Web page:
Many, many countries have these problems, and why do they have them? I think many countries find that a hard question to answer. They’re not sure why they have them, and therefore, they are not sure what to do about them. I think a lot of the violent extremism seems to be coming from communities who feel marginalized in some way, or maybe the individual members of the community who feel that they don’t have a stake in society, that they don’t really belong, they don’t have a sense of purpose or a projection into the future which is particularly bright.
So they are sort of operating at 50 percent, and young people particularly, they don’t want to operate at 50 percent, they want to operate at a 100 percent, or even 120 percent. So they are much more easily motivated to go and do something by somebody who comes up and says “You know what? You know why you’re suffering all this? It’s because of your government, because of your social system, because of your economic system, and educational system. You ought to come and join us, and we’re going to change all that, because we are going to operate on behalf of the community and these guys are just operating on their own self-interest, which excludes you by the way.”
So, I think that the appeal of violent extremists is very, very real because of this sense of “Yeah, I can get by and I can survive, but I can’t prosper. Whether it’s mentally, whether it’s culturally, emotionally, whether it’s economically, I just feel I’m held back.”
Dealing with that sort of thing is incredibly difficult, because on one scale, you have social programs, but social programs tend to be paternalistic, and they don’t necessarily offer people the opportunities they seek. They can be slightly resented as well, in that the community is only being helped because we ought to help this community or otherwise it might cause a problem for us, rather than that community being helped because it’s part of our broader community and our population. So governments have found it really, really hard, I think, to reach out to young people whose own communication exists in a bubble which really excludes outside voices, particularly voices from government. And the government also gets wrapped up in its own policies and strategies, which probably exclude the people they want to influence, so there’s no meeting of minds. There needs to be an understanding of how the other side works and a willingness to move forward and really get everybody together, even if it’s a painful process.
As we see the Islamic State gain power in Iraq and Syria, what can the UN do to respond to violent extremism there?
Well, the UN has certain potential advantages: its legitimacy, its credibility, its universality. But I say they are potential advantages, because they are not necessarily advantages which are being exercised, or understood to be advantages by the rest of the world. The UN is involved in so many different things, and the majority of people outside see the UN just as one body, and not as humanitarians, peacekeepers, feeders, people who look after refugees. They just see it all as one group. I think that the UN finds it very, very difficult to leverage its advantages in helping people understand that it’s out there as a representative of all peoples rather than out there as a representative of, say, the permanent members of the Security Council, divorcing its social activities from its political activities.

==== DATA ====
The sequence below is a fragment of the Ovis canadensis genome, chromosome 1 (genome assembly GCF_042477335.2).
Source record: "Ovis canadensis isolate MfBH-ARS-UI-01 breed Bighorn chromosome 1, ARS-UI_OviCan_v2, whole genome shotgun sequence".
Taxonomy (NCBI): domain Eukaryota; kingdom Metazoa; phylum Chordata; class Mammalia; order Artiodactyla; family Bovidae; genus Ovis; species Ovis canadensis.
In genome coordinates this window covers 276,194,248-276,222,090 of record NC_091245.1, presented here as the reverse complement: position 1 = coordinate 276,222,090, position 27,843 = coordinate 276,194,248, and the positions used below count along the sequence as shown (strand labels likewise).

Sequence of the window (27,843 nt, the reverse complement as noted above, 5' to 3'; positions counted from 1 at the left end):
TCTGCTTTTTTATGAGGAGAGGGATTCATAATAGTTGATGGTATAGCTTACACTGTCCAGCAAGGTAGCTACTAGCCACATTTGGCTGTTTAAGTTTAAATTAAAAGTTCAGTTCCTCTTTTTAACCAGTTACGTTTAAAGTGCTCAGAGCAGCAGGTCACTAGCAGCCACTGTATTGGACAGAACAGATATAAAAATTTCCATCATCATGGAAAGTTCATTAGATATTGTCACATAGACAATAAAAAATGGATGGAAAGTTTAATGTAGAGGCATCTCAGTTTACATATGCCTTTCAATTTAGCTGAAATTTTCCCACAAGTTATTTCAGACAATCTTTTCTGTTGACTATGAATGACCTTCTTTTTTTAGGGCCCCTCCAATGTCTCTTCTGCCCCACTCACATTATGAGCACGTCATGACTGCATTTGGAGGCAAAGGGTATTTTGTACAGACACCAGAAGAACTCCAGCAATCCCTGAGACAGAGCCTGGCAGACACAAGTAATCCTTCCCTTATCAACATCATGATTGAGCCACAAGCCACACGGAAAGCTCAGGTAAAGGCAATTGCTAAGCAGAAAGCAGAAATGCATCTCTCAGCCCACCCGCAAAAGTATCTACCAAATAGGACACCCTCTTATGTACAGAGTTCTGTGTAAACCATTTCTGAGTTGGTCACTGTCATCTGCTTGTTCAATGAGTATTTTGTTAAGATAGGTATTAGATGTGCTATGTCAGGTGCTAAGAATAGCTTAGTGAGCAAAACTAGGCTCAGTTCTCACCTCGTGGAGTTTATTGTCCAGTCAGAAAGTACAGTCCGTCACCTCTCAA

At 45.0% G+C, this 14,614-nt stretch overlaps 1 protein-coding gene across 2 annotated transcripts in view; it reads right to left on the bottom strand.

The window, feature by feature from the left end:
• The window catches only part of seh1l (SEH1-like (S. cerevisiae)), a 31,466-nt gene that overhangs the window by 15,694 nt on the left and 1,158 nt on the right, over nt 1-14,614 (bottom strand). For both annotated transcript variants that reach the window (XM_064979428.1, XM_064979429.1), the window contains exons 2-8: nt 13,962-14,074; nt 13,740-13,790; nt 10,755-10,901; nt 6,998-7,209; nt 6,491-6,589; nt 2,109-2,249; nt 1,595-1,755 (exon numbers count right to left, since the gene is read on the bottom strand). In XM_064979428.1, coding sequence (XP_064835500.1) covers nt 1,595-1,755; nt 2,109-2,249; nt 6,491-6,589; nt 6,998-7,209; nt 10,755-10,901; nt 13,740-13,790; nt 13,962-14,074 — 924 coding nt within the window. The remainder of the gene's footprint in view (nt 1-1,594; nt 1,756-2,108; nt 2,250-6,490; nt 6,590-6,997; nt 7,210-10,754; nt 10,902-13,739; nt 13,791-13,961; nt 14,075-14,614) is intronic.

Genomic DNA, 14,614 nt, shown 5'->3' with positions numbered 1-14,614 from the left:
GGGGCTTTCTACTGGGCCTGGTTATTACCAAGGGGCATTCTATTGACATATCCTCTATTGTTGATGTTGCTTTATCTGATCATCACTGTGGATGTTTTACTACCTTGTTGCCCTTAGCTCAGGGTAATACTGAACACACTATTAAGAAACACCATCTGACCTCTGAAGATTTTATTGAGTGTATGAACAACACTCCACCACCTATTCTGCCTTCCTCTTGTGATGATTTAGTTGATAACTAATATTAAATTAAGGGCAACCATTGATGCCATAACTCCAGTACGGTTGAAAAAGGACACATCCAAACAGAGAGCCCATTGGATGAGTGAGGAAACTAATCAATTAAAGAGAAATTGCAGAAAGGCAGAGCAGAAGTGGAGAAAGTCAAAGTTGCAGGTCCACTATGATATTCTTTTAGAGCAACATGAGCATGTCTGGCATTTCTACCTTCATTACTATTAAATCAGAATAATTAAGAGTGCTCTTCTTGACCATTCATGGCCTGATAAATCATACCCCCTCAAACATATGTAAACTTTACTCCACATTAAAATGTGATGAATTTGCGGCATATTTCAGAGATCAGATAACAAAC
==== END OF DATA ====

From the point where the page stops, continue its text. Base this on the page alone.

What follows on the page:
The [UN Counter-Terrorism Implementation] Task Force idea was to bring everybody together, and say “Look, everybody’s doing something that is effective or could be effective in counterterrorism, and if we all recognize that, and did it together, I think we would present and project a much more effective program than we do at the moment.” And the Task Force has been successful, I think, in bringing everybody together, but you can’t reconstruct a bureaucracy overnight. So everybody still operates in their own little bits under their own particular mandate. The Task Force is trying to let the UN really act as one—as the Secretary-General has said, “one UN”—and there should be one UN in the approach to terrorism, because terrorism is now a global issue.
How successful has the UN counterterrorism strategy, adopted in 2006, been in fighting violent extremism? Are the recent uprisings that we’re seeing in places like Syria and Iraq prompting a rethinking of the strategy?
No, not necessarily. Our strategy was developed by member states, of course, not by the UN Secretariat. It’s for member states to implement the strategy, and the Secretariat can only do so much to help them, maybe in capacity-building, or thought-leadership.
But the impact that the strategy has had on the spread of violent extremism is not terribly great at the moment, except in that it’s raised people’s awareness of why people become violent extremists, because the strategy’s Pillar I goes into quite a lot about the conditions conducive to the spread of terrorism. And when you look at the examples of these conditions in the strategy, it is things like governance, the failure to observe human rights law or universal values. These are fundamental, quite frankly. And when governments operate by the rule of law, when they provide all citizens with equal rights, then you find the levels of violent extremism are bound to go down—even if it’s only a question of raising awareness—before we start capacity-building and allowing states to implement [the strategy]. And that’s a success already.
So the strategy has made some progress, but now we’re almost ten years on from the adoption of the strategy—eight, anyway—and it’s maybe a little disappointing that in some states, it hasn’t been able to do more. But it’s very much, I think, a work in progress, and I think it’s moving forward.